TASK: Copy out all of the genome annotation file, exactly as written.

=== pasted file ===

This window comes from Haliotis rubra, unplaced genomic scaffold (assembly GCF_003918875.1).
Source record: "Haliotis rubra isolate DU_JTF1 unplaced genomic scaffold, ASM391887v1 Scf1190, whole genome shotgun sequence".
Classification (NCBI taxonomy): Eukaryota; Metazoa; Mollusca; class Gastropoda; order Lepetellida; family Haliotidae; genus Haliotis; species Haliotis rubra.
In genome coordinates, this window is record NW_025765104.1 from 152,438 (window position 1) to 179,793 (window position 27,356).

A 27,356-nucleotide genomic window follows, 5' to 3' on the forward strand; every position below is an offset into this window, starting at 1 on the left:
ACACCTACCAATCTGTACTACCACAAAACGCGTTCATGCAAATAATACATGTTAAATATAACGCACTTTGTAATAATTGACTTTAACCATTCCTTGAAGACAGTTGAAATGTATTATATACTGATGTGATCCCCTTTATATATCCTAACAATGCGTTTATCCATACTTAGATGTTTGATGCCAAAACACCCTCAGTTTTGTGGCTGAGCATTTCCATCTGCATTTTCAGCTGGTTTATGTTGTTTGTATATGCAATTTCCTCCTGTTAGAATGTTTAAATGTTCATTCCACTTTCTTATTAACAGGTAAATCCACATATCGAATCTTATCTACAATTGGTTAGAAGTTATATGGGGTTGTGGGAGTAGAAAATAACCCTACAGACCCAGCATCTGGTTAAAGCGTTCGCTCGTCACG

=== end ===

This window comes from Haliotis rubra, unplaced genomic scaffold (assembly GCF_003918875.1).
Source record: "Haliotis rubra isolate DU_JTF1 unplaced genomic scaffold, ASM391887v1 Scf1190, whole genome shotgun sequence".
Classification (NCBI taxonomy): Eukaryota; Metazoa; Mollusca; class Gastropoda; order Lepetellida; family Haliotidae; genus Haliotis; species Haliotis rubra.
In genome coordinates, this window is record NW_025765104.1 from 152,438 (window position 1) to 179,793 (window position 27,356).

A 27,356-nucleotide genomic window follows, 5' to 3' on the forward strand; every position below is an offset into this window, starting at 1 on the left:
ACACCTACCAATCTGTACTACCACAAAACGCGTTCATGCAAATAATACATGTTAAATATAACGCACTTTGTAATAATTGACTTTAACCATTCCTTGAAGACAGTTGAAATGTATTATATACTGATGTGATCCCCTTTATATATCCTAACAATGCGTTTATCCATACTTAGATGTTTGATGCCAAAACACCCTCAGTTTTGTGGCTGAGCATTTCCATCTGCATTTTCAGCTGGTTTATGTTGTTTGTATATGCAATTTCCTCCTGTTAGAATGTTTAAATGTTCATTCCACTTTCTTATTAACAGGTAAATCCACATATCGAATCTTATCTACAATTGGTTAGAAGTTATATGGGGTTGTGGGAGTAGAAAATAACCCTACAGACCCAGCATCTGGTTAAAGCGTTCGCTCGTCACG